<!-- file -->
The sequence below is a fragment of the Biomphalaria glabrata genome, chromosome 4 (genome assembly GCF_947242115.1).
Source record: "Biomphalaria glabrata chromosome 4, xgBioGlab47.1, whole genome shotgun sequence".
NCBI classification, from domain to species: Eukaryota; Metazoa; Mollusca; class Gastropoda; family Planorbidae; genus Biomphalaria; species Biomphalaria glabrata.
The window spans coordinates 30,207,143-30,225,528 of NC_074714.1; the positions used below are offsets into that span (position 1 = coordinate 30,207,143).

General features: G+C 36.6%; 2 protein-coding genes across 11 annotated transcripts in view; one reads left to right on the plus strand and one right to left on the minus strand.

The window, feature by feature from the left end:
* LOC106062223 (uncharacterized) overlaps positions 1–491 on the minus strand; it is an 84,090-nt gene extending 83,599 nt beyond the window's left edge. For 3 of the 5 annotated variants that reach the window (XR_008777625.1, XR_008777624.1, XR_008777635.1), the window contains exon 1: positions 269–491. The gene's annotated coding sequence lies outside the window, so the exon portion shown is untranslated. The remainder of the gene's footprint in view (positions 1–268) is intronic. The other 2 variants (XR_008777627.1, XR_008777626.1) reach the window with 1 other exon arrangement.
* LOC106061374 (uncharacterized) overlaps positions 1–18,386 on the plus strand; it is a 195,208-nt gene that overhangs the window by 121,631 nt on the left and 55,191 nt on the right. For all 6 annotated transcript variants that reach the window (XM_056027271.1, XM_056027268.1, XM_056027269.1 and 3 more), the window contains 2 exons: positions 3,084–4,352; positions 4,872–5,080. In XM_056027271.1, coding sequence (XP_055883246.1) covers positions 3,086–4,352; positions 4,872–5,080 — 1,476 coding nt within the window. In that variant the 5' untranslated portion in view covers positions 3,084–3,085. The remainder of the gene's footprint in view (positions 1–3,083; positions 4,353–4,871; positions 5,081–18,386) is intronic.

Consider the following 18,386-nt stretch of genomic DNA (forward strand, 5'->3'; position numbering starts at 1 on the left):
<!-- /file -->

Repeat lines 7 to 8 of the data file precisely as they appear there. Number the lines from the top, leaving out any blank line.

* LOC106062223 (uncharacterized) overlaps positions 1–491 on the minus strand; it is an 84,090-nt gene extending 83,599 nt beyond the window's left edge. For 3 of the 5 annotated variants that reach the window (XR_008777625.1, XR_008777624.1, XR_008777635.1), the window contains exon 1: positions 269–491. The gene's annotated coding sequence lies outside the window, so the exon portion shown is untranslated. The remainder of the gene's footprint in view (positions 1–268) is intronic. The other 2 variants (XR_008777627.1, XR_008777626.1) reach the window with 1 other exon arrangement.
* LOC106061374 (uncharacterized) overlaps positions 1–18,386 on the plus strand; it is a 195,208-nt gene that overhangs the window by 121,631 nt on the left and 55,191 nt on the right. For all 6 annotated transcript variants that reach the window (XM_056027271.1, XM_056027268.1, XM_056027269.1 and 3 more), the window contains 2 exons: positions 3,084–4,352; positions 4,872–5,080. In XM_056027271.1, coding sequence (XP_055883246.1) covers positions 3,086–4,352; positions 4,872–5,080 — 1,476 coding nt within the window. In that variant the 5' untranslated portion in view covers positions 3,084–3,085. The remainder of the gene's footprint in view (positions 1–3,083; positions 4,353–4,871; positions 5,081–18,386) is intronic.